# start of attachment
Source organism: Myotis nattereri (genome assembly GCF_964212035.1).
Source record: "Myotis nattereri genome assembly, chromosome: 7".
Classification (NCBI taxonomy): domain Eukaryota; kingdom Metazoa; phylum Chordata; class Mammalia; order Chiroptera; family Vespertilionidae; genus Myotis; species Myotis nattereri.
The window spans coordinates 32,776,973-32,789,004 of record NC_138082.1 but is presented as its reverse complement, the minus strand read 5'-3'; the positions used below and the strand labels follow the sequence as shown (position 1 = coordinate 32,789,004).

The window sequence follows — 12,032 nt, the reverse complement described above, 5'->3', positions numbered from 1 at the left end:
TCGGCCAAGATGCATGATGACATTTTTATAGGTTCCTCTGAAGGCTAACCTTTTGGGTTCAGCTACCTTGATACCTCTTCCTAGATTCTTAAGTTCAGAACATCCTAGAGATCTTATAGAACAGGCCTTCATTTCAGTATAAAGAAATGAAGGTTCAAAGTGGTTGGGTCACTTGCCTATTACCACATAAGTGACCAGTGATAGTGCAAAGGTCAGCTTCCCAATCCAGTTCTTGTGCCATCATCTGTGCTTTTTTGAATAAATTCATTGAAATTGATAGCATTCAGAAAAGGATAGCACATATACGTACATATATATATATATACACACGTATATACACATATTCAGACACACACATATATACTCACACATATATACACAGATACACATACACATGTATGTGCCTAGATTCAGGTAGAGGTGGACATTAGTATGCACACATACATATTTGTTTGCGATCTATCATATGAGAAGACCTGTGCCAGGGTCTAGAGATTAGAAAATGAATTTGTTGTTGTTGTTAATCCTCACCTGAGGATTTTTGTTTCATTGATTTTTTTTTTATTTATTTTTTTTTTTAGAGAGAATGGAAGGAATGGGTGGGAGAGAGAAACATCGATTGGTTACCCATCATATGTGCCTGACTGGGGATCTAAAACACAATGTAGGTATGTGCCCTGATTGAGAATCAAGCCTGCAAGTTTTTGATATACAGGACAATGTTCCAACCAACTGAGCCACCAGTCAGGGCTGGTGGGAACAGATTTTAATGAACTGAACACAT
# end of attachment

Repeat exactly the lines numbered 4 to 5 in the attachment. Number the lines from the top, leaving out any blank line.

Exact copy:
The window spans coordinates 32,776,973-32,789,004 of record NC_138082.1 but is presented as its reverse complement, the minus strand read 5'-3'; the positions used below and the strand labels follow the sequence as shown (position 1 = coordinate 32,789,004).

The window sequence follows — 12,032 nt, the reverse complement described above, 5'->3', positions numbered from 1 at the left end: